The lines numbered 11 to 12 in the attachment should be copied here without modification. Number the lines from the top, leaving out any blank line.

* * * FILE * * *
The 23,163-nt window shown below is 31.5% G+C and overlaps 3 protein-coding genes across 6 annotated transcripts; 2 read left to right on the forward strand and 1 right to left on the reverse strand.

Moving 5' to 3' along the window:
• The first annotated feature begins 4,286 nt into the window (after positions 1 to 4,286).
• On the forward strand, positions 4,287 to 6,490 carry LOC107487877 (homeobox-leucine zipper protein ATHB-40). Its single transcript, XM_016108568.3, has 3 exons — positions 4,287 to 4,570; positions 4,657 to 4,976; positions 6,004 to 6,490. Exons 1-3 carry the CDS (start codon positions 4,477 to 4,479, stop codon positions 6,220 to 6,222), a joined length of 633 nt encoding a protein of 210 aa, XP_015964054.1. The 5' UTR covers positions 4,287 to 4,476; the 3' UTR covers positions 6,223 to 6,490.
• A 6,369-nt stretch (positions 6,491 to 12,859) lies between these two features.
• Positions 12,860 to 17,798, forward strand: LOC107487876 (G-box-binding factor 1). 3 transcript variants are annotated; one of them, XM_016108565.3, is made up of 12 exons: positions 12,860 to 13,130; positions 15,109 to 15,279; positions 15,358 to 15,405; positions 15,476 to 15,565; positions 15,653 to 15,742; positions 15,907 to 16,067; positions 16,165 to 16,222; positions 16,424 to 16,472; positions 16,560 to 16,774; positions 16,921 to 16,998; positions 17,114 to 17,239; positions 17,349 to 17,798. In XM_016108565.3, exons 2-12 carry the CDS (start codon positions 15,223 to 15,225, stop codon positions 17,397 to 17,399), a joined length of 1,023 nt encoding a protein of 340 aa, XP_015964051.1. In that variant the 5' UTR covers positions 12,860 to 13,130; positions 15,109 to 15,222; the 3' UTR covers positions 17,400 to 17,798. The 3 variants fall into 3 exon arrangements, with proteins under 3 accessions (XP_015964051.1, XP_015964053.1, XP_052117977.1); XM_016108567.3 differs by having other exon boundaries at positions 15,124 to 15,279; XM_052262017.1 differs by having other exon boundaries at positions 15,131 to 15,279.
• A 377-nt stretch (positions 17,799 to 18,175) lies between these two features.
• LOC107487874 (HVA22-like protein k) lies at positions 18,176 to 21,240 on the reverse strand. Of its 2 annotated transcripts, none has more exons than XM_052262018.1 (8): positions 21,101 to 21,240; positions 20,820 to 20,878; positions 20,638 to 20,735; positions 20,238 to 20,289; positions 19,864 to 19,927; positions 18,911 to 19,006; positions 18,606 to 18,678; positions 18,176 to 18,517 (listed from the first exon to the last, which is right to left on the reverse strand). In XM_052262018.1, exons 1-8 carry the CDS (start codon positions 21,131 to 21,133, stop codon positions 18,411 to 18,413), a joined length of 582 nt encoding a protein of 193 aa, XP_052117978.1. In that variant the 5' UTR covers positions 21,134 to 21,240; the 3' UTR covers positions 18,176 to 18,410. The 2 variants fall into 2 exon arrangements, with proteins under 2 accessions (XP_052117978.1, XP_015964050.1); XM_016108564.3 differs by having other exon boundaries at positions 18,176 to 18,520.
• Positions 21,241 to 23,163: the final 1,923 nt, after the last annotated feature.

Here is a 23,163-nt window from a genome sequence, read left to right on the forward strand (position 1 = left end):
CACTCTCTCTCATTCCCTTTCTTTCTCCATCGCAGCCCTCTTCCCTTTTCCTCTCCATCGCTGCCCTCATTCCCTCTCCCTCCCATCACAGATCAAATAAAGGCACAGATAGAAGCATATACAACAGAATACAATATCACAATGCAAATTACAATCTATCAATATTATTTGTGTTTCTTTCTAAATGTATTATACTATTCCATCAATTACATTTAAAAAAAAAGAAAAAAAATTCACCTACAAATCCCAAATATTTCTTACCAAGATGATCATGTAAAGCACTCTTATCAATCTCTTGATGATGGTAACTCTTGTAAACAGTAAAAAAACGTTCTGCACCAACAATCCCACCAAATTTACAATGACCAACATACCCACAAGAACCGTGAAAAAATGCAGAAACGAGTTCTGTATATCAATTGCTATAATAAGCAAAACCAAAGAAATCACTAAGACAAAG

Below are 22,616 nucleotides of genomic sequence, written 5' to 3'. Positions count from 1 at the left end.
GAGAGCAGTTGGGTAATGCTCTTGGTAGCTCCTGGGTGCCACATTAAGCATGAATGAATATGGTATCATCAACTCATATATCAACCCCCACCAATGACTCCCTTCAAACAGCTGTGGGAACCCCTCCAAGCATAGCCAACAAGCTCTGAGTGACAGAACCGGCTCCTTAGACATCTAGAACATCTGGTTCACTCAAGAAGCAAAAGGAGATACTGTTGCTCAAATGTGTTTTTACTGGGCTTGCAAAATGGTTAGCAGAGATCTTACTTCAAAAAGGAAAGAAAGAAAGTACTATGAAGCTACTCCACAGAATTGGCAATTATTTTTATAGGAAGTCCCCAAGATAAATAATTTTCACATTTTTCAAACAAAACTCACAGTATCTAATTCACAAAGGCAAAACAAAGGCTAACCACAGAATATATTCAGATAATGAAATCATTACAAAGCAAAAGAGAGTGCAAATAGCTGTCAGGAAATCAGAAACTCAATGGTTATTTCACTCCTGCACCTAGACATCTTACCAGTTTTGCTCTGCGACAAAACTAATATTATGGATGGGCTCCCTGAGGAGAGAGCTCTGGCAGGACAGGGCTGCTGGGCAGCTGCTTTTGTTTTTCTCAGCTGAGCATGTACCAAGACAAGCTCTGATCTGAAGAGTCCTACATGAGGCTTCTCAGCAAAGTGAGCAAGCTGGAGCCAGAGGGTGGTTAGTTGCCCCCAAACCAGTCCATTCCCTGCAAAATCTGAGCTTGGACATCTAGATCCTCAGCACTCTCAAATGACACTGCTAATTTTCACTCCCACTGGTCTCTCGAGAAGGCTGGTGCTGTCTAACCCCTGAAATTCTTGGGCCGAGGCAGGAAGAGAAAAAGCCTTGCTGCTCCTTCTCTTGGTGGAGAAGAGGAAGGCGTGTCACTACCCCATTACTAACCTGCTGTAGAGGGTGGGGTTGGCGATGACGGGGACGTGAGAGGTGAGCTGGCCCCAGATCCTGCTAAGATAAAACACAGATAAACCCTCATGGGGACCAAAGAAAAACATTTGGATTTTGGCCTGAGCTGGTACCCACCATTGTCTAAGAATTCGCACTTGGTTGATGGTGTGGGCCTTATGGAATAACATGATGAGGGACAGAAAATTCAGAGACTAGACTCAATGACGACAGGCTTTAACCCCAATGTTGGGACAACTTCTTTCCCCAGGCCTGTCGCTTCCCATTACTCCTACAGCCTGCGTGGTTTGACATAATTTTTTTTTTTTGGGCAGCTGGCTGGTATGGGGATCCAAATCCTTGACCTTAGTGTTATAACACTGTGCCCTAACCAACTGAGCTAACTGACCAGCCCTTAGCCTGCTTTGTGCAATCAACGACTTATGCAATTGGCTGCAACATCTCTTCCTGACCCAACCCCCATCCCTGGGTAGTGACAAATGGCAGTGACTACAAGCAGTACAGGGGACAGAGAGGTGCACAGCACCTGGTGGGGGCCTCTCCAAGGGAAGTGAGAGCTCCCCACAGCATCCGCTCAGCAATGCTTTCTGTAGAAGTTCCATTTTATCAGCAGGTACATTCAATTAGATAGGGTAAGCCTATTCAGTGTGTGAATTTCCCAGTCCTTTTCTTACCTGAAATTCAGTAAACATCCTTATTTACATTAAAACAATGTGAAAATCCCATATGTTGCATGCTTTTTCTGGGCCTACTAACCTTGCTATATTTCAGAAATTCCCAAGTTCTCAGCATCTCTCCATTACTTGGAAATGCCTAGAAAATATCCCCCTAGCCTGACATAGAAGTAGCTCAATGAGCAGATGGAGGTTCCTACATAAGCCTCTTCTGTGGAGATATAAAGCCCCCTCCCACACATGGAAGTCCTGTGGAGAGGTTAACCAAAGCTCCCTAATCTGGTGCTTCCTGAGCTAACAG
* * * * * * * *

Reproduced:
CACTCTCTCTCATTCCCTTTCTTTCTCCATCGCAGCCCTCTTCCCTTTTCCTCTCCATCGCTGCCCTCATTCCCTCTCCCTCCCATCACAGATCAAATAAAGGCACAGATAGAAGCATATACAACAGAATACAATATCACAATGCAAATTACAATCTATCAATATTATTTGTGTTTCTTTCTAAATGTATTATACTATTCCATCAATTACATTTAAAAAAAAAGAAAAAAAATTCACCTACAAATCCCAAATATTTCTTACCAAGATGATCATGTAAAGCACTCTTATCAATCTCTTGATGATGGTAACTCTTGTAAACAGTAAAAAAACGTTCTGCACCAACAATCCCACCAAATTTACAATGACCAACATACCCACAAGAACCGTGAAAAAATGCAGAAACGAGTTCTGTATATCAATTGCTATAATAAGCAAAACCAAAGAAATCACTAAGACAAAG

Below are 22,616 nucleotides of genomic sequence, written 5' to 3'. Positions count from 1 at the left end.